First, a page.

Why Take a Systems Approach to Marketing?November 26, 2019
Scientists and engineers define a system as any group of interacting, interrelated, or interdependent parts that form a complex and unified whole with a specific purpose.
- Have a purpose
- Must contain all parts to perform optimally
- Are impacted by the order in which these parts are arranged, and
- Maintain stability through feedback
Sound too esoteric? Let’s put this into context.
A system versus a collection
Are the tools in your toolbox a system? They do have a purpose, but that’s about it.
The effectiveness of your hammer in driving a nail is not changed by whether you also have a screwdriver. Nor is it changed by the order in which your tools are arranged in your box. And there aren’t any mechanisms in place to indicate when one of your tools is underperforming.
The absence of these features means that your toolbox is not a system, but simply a collection (of tools).
Let’s take another example that you probably rely on every morning: your coffee maker. Its purpose is clear, and as anyone who has misplaced their filters knows, achieving that optimal cup of coffee requires that all parts be present.
The order in which these parts are arranged does, in fact, impact the result. Additionally, there are built-in mechanisms such as the warming plate and steam valve to ensure optimal results.
The presence of all four features means that your coffee maker, unlike your toolbox, is a system. But how does this relate to marketing?
With the vast number of high and low-cost marketing tools available today, many firms tend to employ an array of independent modes simultaneously to attempt to attract their target audience, resulting in a series of random exposures that are difficult to track and measure.
Part of the reason why this occurs is that too many firms fail to view their marketing strategy as a system. In essence, they think they have a toolbox when in fact they have a coffee maker. Don’t worry, we’ll take this step by step.
The purpose of your marketing strategy
On the surface, the purpose of investing in marketing modes is to drive sales. Or in the B2B world, to drive meetings that you hope will result in sales. At MEET, we would argue that the purpose of marketing is a bit more refined.
The purpose of your initial marketing phase is to build awareness amongst target prospects. These are clearly defined personas with an expressed need, the resources to fulfill that need, and urgency for a solution.
Understanding the purpose of marketing, as opposed to the function, helps to optimize your investment of resources. By focusing on your target prospect as the driving force behind your marketing strategy, this investment will be better utilized and deliver stronger ROI.
The whole of an integrated strategy is better than its parts
In our recent webinar, we discussed the step-by-step process of developing an integrated marketing strategy. An integrated marketing strategy is one in which all parts are timed and targeted toward funneling your target prospects to convert into customers.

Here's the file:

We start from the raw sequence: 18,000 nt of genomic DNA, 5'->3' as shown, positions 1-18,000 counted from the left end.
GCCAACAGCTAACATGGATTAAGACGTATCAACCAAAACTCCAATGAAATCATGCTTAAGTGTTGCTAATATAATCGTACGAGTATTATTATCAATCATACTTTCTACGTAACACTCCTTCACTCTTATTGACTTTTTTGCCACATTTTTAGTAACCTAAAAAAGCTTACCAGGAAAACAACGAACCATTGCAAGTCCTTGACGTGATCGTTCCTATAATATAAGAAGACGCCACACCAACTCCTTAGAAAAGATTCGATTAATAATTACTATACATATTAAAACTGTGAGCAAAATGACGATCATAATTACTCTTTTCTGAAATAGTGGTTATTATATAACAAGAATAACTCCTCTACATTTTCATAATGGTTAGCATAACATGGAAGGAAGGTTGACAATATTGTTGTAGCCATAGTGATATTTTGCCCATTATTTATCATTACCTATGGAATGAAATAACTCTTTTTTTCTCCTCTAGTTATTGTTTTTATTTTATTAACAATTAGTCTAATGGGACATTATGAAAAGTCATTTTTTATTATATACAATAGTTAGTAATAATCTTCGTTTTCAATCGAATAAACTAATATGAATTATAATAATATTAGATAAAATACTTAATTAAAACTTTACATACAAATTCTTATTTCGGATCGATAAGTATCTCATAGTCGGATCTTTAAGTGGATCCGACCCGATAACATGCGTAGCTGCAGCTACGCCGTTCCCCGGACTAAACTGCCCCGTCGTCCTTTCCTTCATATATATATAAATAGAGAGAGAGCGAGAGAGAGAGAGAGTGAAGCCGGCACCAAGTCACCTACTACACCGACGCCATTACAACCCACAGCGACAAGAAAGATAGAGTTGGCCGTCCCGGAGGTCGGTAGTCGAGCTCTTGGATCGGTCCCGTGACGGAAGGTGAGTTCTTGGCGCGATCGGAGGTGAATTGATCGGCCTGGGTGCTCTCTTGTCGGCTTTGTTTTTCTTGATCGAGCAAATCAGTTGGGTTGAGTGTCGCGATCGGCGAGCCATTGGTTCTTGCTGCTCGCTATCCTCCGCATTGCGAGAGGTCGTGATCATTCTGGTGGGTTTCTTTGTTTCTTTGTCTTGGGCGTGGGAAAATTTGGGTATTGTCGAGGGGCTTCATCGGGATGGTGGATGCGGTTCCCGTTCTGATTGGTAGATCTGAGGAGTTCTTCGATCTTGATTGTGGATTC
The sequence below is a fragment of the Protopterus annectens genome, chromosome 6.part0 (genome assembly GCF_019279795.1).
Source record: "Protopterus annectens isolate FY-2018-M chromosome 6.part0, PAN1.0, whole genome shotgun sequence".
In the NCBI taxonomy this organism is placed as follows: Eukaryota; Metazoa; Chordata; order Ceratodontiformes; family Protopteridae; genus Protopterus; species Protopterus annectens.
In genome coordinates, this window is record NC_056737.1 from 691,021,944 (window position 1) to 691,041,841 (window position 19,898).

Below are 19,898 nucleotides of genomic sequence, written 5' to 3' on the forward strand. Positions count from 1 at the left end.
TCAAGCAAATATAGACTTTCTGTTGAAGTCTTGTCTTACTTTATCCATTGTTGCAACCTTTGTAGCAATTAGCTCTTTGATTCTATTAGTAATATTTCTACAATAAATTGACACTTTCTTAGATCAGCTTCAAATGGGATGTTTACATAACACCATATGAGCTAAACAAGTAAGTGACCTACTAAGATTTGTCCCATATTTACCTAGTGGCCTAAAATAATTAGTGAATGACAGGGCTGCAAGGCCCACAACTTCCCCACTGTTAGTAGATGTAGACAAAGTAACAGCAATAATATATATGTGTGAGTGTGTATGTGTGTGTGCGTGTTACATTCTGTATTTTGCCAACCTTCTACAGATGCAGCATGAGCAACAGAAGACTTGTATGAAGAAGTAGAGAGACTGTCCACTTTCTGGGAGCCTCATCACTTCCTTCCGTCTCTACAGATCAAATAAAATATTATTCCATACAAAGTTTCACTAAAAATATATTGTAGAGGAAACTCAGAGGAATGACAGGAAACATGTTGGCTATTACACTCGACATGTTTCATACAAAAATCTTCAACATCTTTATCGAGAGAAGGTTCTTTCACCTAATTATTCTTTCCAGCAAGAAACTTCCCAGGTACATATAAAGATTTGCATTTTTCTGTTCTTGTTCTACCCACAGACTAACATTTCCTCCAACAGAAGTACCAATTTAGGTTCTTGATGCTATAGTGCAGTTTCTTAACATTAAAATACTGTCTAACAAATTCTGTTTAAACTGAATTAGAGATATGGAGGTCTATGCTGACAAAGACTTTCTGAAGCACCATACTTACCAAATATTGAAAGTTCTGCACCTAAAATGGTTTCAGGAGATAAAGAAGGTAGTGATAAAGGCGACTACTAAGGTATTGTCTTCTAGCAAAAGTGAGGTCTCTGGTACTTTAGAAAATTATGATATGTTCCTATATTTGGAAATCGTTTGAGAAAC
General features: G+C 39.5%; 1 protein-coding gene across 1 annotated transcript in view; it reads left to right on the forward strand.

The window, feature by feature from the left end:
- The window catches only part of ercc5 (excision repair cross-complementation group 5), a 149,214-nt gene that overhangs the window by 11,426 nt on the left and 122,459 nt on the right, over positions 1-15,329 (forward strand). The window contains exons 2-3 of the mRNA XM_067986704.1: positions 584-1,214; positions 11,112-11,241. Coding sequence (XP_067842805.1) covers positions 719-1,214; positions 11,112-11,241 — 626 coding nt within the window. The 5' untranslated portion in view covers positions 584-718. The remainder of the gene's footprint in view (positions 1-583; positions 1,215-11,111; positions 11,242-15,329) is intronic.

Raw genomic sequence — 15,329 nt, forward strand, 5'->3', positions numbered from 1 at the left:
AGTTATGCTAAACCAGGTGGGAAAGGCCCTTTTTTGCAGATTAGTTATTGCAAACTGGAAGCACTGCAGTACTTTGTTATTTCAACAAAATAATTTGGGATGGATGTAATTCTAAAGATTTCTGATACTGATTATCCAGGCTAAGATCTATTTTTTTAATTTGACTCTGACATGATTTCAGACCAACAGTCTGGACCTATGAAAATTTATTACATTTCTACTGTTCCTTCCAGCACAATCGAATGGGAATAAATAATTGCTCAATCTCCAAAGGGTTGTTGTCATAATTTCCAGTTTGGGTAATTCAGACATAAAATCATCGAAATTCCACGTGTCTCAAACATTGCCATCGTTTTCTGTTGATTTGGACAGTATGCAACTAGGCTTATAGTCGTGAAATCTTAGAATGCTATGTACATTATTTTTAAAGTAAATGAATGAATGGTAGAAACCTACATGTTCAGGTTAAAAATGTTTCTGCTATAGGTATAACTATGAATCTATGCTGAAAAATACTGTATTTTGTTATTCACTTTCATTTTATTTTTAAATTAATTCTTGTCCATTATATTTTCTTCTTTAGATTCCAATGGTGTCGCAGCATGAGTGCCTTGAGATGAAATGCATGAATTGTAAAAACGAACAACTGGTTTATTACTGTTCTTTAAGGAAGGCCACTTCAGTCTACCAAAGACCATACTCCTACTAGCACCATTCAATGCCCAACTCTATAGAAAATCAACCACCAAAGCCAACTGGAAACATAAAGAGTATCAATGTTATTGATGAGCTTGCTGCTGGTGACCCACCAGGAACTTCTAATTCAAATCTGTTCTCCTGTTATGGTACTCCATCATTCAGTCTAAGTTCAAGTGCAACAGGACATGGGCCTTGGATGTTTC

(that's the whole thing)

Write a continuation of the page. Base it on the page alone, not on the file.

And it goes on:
The first step to integrating your strategy is to determine which of your marketing modes has the highest conversion rate. Next, you want to nurture prospects toward that marketing mode.
Rather than view the array of marketing modes available, e.g. e-news, webinars, website, blog posts, etc., as a collection of techniques at your disposal, do the research to determine how each mode can work to form a stronger, more cohesive, more complete strategy.
(Check out this recent post for a simple example of integrated marketing.)
There are three stages to relationship building with a target prospect in B2B marketing:
The ultimate goal of B2B marketing is to yield preset meetings with high-quality prospects, which in turn triggers the handoff to your sales team. It is more likely that you will build awareness through your website than your webinars. As such, it is critical that you consider the unique assets of each marketing mode in the context of your relationship stage for the purpose of achieving that goal, and apply them in order.
Learning through feedback
If you follow our blog posts and webinars, you know we talk a lot about the importance of learning through measurement. Investing resources into a marketing mode without putting in place mechanisms to measure your results is money down the drain.
A system has levers in place to let us know when it is off course. A well-functioning marketing strategy should have similar levers, allowing us to consistently measure our results and iterate our process to improve productivity.
So tomorrow morning, take a moment to appreciate your coffee maker. Because those same features that deliver a satisfying cup of coffee can also deliver better marketing ROI.
To check out all of MEET’s webinar content on how to successfully scale your company in the U.S. market, subscribe to our YouTube Channel.
MEET (meetroi.com) helps international B2B growth companies soft-land and scale in the U.S. through trade shows and in-person events. MEET’s processes help its clients ramp-up sales quickly and maintain a steady stream of high-quality prospects going forward. Contact Bill Kenney for a no-obligation conversation: firstname.lastname@example.org or +1 (860) 573-4821.